Tough cus­tomer is pop­u­lar

Kentish Express Ashford & District - - Countryfile -

STROLL in a church­yard, su­per­mar­ket car park, busi­ness park or some amenity area at the mo­ment and you could come across a land­scape gar­dener’s favourite plant – the Ore­gon grape or ma­ho­nia. This dis­tinc­tive shrub is loved as it is tough, does not mind dry shady places, it has a beau­ti­ful scent in the spring and it is ev­er­green, so some­thing to look at all year round. I am writ­ing about this plant at the mo­ment as it stands out be­fore the leaves of the trees ap­pear and it blends into the sur­round­ing fo­liage. I have come across a cou­ple of plants over the years dot­ted around the edges of wood­land in east Kent and it is a plant, as you guessed by the name, not na­tive to this coun­try. It orig­i­nates from west­ern North Amer­ica. It is a pop­u­lar shrub planted as pheas­ant cover and in gar­dens and has been spread by the birds eat­ing the berries in the sum­mer. Fur­ther afield, there are plenty in East Anglia where there are also plenty of pheas­ants! In some lit­er­a­ture it has been de­scribed as an in­va­sive plant, al­though in this part of Kent, it is still scat­tered in its dis­tri­bu­tion. The yel­low flow­ers are beau­ti­fully scented and ap­pear in late win­ter. The leaves turn a vivid pur­ple/red colour through the win­ter months, but the down­side is that the leaves are ex­tremely prickly and sharp. 01797 367934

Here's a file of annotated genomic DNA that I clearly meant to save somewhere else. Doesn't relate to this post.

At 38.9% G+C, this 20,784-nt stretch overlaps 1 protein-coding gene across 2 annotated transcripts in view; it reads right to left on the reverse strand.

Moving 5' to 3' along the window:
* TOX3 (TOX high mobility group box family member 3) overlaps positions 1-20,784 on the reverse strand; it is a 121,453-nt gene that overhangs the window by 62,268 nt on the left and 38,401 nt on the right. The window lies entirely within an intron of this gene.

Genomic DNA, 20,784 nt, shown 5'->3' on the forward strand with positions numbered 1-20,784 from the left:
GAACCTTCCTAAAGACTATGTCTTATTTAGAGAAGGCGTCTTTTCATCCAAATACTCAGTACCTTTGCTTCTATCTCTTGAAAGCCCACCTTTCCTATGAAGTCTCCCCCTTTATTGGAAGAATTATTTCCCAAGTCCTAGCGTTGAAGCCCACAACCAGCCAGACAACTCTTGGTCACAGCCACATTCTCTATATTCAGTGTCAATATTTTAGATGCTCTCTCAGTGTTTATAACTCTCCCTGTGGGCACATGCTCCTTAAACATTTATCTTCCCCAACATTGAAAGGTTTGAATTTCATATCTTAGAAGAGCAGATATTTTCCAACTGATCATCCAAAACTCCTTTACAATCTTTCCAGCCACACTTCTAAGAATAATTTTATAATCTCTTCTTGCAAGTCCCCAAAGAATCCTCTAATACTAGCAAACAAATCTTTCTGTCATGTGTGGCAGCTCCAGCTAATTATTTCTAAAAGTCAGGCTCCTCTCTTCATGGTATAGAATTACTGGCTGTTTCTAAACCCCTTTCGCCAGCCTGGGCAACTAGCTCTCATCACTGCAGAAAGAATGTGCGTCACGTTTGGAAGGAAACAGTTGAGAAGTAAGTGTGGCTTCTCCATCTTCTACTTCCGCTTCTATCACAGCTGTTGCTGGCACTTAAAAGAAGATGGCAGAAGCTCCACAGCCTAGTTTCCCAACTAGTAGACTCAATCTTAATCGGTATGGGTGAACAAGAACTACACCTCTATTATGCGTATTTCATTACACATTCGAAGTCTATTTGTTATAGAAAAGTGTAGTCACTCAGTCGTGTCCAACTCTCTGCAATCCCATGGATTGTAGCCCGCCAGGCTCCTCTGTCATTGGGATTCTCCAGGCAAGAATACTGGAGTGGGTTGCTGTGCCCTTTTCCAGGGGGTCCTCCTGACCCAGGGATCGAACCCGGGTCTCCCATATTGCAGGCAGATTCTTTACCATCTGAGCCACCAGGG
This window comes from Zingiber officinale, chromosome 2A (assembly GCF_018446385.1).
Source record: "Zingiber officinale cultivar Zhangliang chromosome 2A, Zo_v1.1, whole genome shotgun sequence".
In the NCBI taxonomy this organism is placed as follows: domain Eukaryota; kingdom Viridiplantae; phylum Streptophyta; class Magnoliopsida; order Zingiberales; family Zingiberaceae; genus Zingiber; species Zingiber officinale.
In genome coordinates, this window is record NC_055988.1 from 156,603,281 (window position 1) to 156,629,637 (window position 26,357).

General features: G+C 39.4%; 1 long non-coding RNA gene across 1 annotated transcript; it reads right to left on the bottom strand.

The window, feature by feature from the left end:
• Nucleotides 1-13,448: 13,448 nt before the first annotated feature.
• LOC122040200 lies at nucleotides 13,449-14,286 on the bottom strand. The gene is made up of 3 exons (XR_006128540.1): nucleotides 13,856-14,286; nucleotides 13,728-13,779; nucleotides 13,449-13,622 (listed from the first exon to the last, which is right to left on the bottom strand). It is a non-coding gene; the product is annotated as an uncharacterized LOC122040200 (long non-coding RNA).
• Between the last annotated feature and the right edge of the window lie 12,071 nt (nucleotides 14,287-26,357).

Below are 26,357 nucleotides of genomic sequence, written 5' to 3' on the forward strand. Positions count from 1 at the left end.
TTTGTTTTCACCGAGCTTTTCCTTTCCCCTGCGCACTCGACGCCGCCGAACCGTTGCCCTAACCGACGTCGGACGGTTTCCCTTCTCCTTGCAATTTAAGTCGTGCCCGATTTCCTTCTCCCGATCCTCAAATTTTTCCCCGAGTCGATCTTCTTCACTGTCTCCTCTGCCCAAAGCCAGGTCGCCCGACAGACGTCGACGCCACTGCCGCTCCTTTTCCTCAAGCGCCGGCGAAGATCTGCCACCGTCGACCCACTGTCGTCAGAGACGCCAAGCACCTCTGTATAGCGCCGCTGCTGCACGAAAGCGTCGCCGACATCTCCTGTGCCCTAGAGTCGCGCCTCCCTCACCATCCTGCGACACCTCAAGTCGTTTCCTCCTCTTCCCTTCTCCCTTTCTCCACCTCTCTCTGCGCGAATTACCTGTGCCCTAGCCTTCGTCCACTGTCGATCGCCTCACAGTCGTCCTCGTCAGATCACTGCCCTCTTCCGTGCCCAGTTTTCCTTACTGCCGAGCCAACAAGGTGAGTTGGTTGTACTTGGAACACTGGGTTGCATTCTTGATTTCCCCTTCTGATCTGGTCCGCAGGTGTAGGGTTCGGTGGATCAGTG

The yel­low, scented flow­ers of the glossy leafed Ore­gon grape

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